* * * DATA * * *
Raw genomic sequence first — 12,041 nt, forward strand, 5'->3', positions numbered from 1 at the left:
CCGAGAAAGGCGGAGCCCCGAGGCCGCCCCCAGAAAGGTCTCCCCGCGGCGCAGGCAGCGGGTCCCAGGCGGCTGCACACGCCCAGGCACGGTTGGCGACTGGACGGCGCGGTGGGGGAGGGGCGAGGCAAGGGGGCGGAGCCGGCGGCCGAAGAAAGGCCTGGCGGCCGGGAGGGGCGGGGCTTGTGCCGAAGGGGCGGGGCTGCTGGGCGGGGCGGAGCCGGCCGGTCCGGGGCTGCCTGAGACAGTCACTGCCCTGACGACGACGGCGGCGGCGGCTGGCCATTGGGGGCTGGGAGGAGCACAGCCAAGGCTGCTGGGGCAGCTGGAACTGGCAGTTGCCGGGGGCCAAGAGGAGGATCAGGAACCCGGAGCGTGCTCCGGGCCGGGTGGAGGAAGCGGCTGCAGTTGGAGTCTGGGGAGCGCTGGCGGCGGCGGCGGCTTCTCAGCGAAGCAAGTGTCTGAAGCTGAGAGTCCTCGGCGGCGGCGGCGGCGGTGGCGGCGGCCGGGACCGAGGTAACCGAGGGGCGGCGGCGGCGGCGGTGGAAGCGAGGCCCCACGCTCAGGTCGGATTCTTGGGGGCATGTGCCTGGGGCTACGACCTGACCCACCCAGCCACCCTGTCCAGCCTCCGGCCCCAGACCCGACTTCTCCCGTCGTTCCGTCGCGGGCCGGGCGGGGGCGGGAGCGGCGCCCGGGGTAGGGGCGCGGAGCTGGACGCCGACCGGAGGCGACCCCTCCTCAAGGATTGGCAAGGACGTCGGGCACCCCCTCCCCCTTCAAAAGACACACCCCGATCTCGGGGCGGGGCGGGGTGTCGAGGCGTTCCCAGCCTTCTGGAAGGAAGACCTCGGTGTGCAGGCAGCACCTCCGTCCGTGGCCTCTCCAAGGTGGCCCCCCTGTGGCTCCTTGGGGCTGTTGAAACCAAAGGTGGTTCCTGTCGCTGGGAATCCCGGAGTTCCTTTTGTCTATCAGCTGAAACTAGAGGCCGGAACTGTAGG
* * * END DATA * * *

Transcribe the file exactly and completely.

Raw genomic sequence first — 12,041 nt, forward strand, 5'->3', positions numbered from 1 at the left:
CCGAGAAAGGCGGAGCCCCGAGGCCGCCCCCAGAAAGGTCTCCCCGCGGCGCAGGCAGCGGGTCCCAGGCGGCTGCACACGCCCAGGCACGGTTGGCGACTGGACGGCGCGGTGGGGGAGGGGCGAGGCAAGGGGGCGGAGCCGGCGGCCGAAGAAAGGCCTGGCGGCCGGGAGGGGCGGGGCTTGTGCCGAAGGGGCGGGGCTGCTGGGCGGGGCGGAGCCGGCCGGTCCGGGGCTGCCTGAGACAGTCACTGCCCTGACGACGACGGCGGCGGCGGCTGGCCATTGGGGGCTGGGAGGAGCACAGCCAAGGCTGCTGGGGCAGCTGGAACTGGCAGTTGCCGGGGGCCAAGAGGAGGATCAGGAACCCGGAGCGTGCTCCGGGCCGGGTGGAGGAAGCGGCTGCAGTTGGAGTCTGGGGAGCGCTGGCGGCGGCGGCGGCTTCTCAGCGAAGCAAGTGTCTGAAGCTGAGAGTCCTCGGCGGCGGCGGCGGCGGTGGCGGCGGCCGGGACCGAGGTAACCGAGGGGCGGCGGCGGCGGCGGTGGAAGCGAGGCCCCACGCTCAGGTCGGATTCTTGGGGGCATGTGCCTGGGGCTACGACCTGACCCACCCAGCCACCCTGTCCAGCCTCCGGCCCCAGACCCGACTTCTCCCGTCGTTCCGTCGCGGGCCGGGCGGGGGCGGGAGCGGCGCCCGGGGTAGGGGCGCGGAGCTGGACGCCGACCGGAGGCGACCCCTCCTCAAGGATTGGCAAGGACGTCGGGCACCCCCTCCCCCTTCAAAAGACACACCCCGATCTCGGGGCGGGGCGGGGTGTCGAGGCGTTCCCAGCCTTCTGGAAGGAAGACCTCGGTGTGCAGGCAGCACCTCCGTCCGTGGCCTCTCCAAGGTGGCCCCCCTGTGGCTCCTTGGGGCTGTTGAAACCAAAGGTGGTTCCTGTCGCTGGGAATCCCGGAGTTCCTTTTGTCTATCAGCTGAAACTAGAGGCCGGAACTGTAGG